If you have any questions or ideas for future articles, please feel free to reach out to us. And, don't forget to keep an eye out for our blog.  


Eric W. Iskra

Chair, Labor and Employment Group


Eric E. Kinder

Editor, SuperVision Today 

Don't Forget! Preparing for the Affordable Care Act Employer Mandate
With 2015 just a few weeks away, employers with 100 or more full-time or full-time equivalent employees should be gearing up for the implementation of the Affordable Care Act ("ACA") employer mandate, which subjects employers to a tax for:
  • Failing to offer any health care coverage to 95% (for 2015 only, 70%) of their full-time employees (and their dependents) or
  • Failing to offer minimum essential coverage that is affordable and that provides an actuarial value of at least 60% of the employee's likely health care costs.

Employers with between 50 to 99 full-time or full-time equivalent employees received a one year reprieve and are not subject to the employer mandate until January 1, 2016. 


What do you need to know? What do you need to do? Click here to read the entire article.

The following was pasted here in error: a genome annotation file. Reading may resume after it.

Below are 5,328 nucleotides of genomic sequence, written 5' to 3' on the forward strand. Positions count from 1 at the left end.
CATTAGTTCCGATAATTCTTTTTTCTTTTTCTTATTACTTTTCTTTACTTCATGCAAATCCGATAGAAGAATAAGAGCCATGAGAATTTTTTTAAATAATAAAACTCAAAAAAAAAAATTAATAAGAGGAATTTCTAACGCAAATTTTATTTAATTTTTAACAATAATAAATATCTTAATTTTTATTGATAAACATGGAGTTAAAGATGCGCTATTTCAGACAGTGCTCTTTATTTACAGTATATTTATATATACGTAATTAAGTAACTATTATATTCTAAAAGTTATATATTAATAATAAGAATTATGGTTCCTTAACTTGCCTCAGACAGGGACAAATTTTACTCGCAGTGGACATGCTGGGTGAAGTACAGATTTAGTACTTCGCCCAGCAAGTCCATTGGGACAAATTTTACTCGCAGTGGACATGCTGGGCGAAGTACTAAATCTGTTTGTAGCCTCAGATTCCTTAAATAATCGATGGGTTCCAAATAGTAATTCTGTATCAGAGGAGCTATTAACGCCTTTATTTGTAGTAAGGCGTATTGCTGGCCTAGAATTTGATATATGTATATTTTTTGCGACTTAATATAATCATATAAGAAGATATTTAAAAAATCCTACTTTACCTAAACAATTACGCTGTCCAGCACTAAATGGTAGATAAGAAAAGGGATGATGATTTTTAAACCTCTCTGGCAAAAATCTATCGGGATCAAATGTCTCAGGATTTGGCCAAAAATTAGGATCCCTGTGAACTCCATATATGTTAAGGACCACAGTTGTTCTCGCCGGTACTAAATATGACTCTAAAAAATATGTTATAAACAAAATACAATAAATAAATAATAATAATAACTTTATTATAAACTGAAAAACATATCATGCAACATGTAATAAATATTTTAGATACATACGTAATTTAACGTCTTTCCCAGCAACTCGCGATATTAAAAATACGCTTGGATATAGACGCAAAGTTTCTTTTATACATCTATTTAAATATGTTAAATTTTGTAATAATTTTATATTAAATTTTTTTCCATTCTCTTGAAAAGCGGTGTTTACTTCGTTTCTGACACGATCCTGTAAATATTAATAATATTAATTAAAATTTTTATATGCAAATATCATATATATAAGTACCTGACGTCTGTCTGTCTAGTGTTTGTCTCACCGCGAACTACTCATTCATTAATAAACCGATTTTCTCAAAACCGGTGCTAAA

Gordon L. Mowen, II

Mr. Mowen's primary area of practice is complex tort litigation with an emphasis on labor and employment law. He also defends against Workers' Compensation and Federal Black Lung claims. Mr. Mowen is admitted to the West Virginia State Bar and the United States District Courts for the Northern and Southern Districts of West Virginia. He obtained a Bachelor of Arts degree in psychology, with honors, from the University of Louisville, and earned his J.D., with honors, from the University of Kentucky College of Law.

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This is an attorney advertisement. Your receipt and/ or use of this material does not constitute or create an attorney-client relationship between you and Spilman Thomas & Battle, PLLC or any attorney associated with the firm. This e-mail publication is distributed with the understanding that the author, publisher and distributor are not rendering legal or other professional advice on specific facts or matters and, accordingly, assume no liability whatsoever in connection with its use.

Responsible Attorney: Eric W. Iskra